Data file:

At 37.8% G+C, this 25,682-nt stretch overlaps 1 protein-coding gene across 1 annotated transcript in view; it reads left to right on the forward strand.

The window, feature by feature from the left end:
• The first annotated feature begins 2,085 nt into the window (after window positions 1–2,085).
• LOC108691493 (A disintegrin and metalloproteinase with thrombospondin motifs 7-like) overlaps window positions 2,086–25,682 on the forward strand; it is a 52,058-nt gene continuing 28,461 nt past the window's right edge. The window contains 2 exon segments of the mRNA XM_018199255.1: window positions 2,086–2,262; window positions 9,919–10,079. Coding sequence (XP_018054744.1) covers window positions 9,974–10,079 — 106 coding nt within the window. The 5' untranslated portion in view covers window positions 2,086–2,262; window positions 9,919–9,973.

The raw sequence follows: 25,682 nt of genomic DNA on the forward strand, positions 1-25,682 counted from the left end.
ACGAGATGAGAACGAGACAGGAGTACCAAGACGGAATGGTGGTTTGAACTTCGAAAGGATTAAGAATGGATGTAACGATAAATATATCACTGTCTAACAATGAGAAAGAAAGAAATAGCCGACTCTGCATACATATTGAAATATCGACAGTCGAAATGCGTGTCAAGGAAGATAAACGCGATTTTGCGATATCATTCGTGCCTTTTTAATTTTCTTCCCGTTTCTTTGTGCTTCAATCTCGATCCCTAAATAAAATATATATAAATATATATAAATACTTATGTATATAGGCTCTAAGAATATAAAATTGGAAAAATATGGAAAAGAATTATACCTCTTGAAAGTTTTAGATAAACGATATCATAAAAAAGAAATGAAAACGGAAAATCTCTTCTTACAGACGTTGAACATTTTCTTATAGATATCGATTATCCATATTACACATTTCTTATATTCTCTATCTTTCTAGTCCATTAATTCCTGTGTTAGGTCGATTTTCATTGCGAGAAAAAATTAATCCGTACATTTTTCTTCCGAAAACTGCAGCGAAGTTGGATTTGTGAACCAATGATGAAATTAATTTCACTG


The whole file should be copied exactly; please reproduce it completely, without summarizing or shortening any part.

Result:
At 37.8% G+C, this 25,682-nt stretch overlaps 1 protein-coding gene across 1 annotated transcript in view; it reads left to right on the forward strand.

The window, feature by feature from the left end:
• The first annotated feature begins 2,085 nt into the window (after window positions 1–2,085).
• LOC108691493 (A disintegrin and metalloproteinase with thrombospondin motifs 7-like) overlaps window positions 2,086–25,682 on the forward strand; it is a 52,058-nt gene continuing 28,461 nt past the window's right edge. The window contains 2 exon segments of the mRNA XM_018199255.1: window positions 2,086–2,262; window positions 9,919–10,079. Coding sequence (XP_018054744.1) covers window positions 9,974–10,079 — 106 coding nt within the window. The 5' untranslated portion in view covers window positions 2,086–2,262; window positions 9,919–9,973.

The raw sequence follows: 25,682 nt of genomic DNA on the forward strand, positions 1-25,682 counted from the left end.
ACGAGATGAGAACGAGACAGGAGTACCAAGACGGAATGGTGGTTTGAACTTCGAAAGGATTAAGAATGGATGTAACGATAAATATATCACTGTCTAACAATGAGAAAGAAAGAAATAGCCGACTCTGCATACATATTGAAATATCGACAGTCGAAATGCGTGTCAAGGAAGATAAACGCGATTTTGCGATATCATTCGTGCCTTTTTAATTTTCTTCCCGTTTCTTTGTGCTTCAATCTCGATCCCTAAATAAAATATATATAAATATATATAAATACTTATGTATATAGGCTCTAAGAATATAAAATTGGAAAAATATGGAAAAGAATTATACCTCTTGAAAGTTTTAGATAAACGATATCATAAAAAAGAAATGAAAACGGAAAATCTCTTCTTACAGACGTTGAACATTTTCTTATAGATATCGATTATCCATATTACACATTTCTTATATTCTCTATCTTTCTAGTCCATTAATTCCTGTGTTAGGTCGATTTTCATTGCGAGAAAAAATTAATCCGTACATTTTTCTTCCGAAAACTGCAGCGAAGTTGGATTTGTGAACCAATGATGAAATTAATTTCACTG